His campaign for the Yale Corporation — the most aggressive in University history — has included mailings, e-mails, a speaking circuit and political endorsements, but now the Rev. W. David Lee DIV ’93 has his supporters hitting the phones in his pursuit of a seat on Yale’s highest policy making body.
An estimated 40 or 50 Lee supporters, including undergraduates and graduate students, are calling alumni to spread the word about Lee’s petition candidacy. The costs of the calls are being covered by campaign donations, Lee said.
Voting concludes May 26 in an election featuring unprecedented campaigning and pitting Lee against Maya Lin ’81 ARC ’86, the candidate nominated by the Association of Yale Alumni’s Alumni Fellow Nominating Committee. Former University Secretary Henry “Sam” Chauncey Jr. ’57, a prominent supporter of Lin, said he did not know of any organized phone efforts on her behalf.
Lin is not campaigning for her seat and said in an e-mail that she would prefer to let her accomplishments and experiences speak for themselves. She is not speaking to the media about her candidacy.
Chauncey and other prominent alumni recently sent out material denouncing Lee and praising Lin. Chauncey said if campaigning must occur, using a phone bank is perfectly acceptable.
“I wish there was no campaigning because I believe that running for the Yale Corporation is not the same as running for the Board of Alderman,” Chauncey said. “I don’t think we can afford to phone bank.”
Ted Wittenstein ’04, one of Lee’s student campaign coordinators, said phone banking was used successfully to get Lee on the ballot but added that this time there is more pressure involved in the effort. Lee only had to obtain about 3,200 alumni signatures to receive his place on the ballot, whereas Yale administrators are expecting a record number of voters from the eligible pool of 115,000 graduates in an election that usually only sees only about 20,000 alumni send in ballots.
Lee said in an e-mail that he and his supporters decided that phone banking was the best way to inform and educate voters about his candidacy.
“Current students have volunteered to call alumni to answer any questions that they might have about my candidacy,” Lee said. “Basically, students asked how they could help and we all agreed that calling and educating alumni about the issues was the best way.”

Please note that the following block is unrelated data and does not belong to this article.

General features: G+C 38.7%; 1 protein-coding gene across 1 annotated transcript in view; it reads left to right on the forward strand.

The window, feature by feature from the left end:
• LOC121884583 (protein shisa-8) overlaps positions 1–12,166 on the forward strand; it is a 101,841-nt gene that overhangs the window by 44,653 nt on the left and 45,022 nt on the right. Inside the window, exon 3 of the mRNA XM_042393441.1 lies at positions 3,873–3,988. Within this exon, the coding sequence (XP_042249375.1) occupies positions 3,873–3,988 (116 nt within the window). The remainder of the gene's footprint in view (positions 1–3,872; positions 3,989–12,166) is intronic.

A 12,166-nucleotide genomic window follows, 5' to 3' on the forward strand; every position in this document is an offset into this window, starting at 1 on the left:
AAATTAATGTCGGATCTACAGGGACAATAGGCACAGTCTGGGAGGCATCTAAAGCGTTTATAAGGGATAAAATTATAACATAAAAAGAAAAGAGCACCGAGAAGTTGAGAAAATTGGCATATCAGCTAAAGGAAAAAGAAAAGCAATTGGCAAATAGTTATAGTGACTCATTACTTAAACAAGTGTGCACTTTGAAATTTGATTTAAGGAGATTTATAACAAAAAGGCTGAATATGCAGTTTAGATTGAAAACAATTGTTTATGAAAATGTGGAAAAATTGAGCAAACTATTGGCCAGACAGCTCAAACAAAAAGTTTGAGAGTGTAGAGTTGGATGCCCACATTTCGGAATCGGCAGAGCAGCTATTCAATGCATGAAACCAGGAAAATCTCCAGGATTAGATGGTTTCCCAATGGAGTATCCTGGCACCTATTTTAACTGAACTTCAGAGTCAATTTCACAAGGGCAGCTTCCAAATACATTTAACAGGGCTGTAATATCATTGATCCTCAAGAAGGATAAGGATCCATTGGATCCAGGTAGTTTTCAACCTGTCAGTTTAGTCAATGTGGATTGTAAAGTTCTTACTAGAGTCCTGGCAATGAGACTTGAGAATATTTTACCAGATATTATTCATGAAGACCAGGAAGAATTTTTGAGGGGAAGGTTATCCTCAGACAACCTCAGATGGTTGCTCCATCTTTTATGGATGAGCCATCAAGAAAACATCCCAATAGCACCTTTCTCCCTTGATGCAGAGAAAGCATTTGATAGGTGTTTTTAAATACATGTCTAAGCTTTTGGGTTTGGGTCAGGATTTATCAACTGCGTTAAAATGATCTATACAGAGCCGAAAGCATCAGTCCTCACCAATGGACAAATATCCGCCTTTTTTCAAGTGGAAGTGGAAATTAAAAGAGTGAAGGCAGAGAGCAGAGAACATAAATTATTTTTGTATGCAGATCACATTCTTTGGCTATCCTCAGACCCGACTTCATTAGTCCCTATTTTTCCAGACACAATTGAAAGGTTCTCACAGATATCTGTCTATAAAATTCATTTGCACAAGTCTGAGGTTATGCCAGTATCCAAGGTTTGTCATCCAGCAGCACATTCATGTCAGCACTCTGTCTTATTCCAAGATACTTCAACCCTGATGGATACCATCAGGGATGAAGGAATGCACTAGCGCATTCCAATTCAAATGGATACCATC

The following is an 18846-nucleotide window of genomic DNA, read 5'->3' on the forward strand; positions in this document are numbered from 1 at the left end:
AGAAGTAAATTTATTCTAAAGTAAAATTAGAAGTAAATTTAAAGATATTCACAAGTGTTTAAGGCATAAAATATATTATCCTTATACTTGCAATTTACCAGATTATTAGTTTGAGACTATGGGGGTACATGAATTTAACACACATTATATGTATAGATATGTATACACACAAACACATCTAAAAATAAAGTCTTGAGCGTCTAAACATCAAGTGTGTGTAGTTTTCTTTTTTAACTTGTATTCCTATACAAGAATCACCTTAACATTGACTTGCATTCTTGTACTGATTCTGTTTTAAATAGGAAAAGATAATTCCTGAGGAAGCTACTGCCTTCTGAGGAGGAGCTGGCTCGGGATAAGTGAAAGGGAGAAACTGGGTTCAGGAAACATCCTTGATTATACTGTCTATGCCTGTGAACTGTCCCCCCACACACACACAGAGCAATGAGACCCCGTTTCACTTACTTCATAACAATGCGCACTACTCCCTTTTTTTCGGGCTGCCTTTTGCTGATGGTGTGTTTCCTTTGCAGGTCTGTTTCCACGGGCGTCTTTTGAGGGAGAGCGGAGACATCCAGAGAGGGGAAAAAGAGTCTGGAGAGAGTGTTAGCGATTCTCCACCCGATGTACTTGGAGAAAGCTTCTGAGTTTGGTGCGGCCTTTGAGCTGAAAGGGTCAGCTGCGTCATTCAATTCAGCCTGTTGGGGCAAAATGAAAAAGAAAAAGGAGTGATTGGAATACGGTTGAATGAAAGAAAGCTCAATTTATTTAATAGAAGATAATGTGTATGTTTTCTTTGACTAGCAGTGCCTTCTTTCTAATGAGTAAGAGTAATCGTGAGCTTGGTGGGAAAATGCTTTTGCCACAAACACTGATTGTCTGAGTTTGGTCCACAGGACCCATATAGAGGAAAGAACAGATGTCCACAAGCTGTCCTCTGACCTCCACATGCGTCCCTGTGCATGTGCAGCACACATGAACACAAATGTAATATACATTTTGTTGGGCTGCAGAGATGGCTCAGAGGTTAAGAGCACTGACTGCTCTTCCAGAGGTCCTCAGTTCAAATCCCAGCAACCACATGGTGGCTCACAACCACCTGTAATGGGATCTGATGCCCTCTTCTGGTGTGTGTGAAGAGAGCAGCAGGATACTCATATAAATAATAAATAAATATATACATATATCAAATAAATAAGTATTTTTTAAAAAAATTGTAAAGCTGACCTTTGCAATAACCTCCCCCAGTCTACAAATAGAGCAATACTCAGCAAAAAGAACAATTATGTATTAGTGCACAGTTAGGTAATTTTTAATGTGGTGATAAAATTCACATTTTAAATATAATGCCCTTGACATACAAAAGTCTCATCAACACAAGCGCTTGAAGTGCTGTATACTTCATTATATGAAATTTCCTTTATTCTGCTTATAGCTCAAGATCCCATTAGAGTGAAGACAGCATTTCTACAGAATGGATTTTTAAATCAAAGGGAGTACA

His supporters are either using their own cellular phones and operating on their own schedule or using the phones at Lee’s church. Lee said that no outside support was involved in the phoning effort.
“Everyone who is involved in making calls is either a current student or a Yale alum,” Lee said.
Sam Asher ’04, Lee’s other student campaign coordinator, said organizing the phone bank was a complicated effort.
“It is very difficult to get people there and to sort of set up the phones so that a certain account is charged,” Asher said.
He estimated that six or seven volunteers are at each phoning session and predicted the effort would continue throughout the next week and a half.
Wittenstein said volunteers were calling three days this week. Callers do not give alumni a scripted spiel about Lee’s candidacy, Wittenstein said, but instead try to engage them in conversation about the election. Volunteers call alumni who were in their residential college or attended their particular school at the University.
“It is exciting to talk to alumni both to hear their thoughts and tell them why you are excited to be part of it and what it means to you,” Wittenstein said.
Asher said the response from alumni has been mixed. While some alumni do not mind the conversations and are happy to learn more about the elections, others are disgruntled by the plethora of material unleashed this election year.
Peter Spendelow ’74 said most of what he knows about the election is from the two phone calls he has received from Lee supporters. He said the phone calls focused on ideas and were different from any political calls he had ever received.
“I’m used to political phone banking being fairly rapid — You are trying to get your point across and move on to other people,” Spendelow said. “That is not at all what this campaigner was doing.”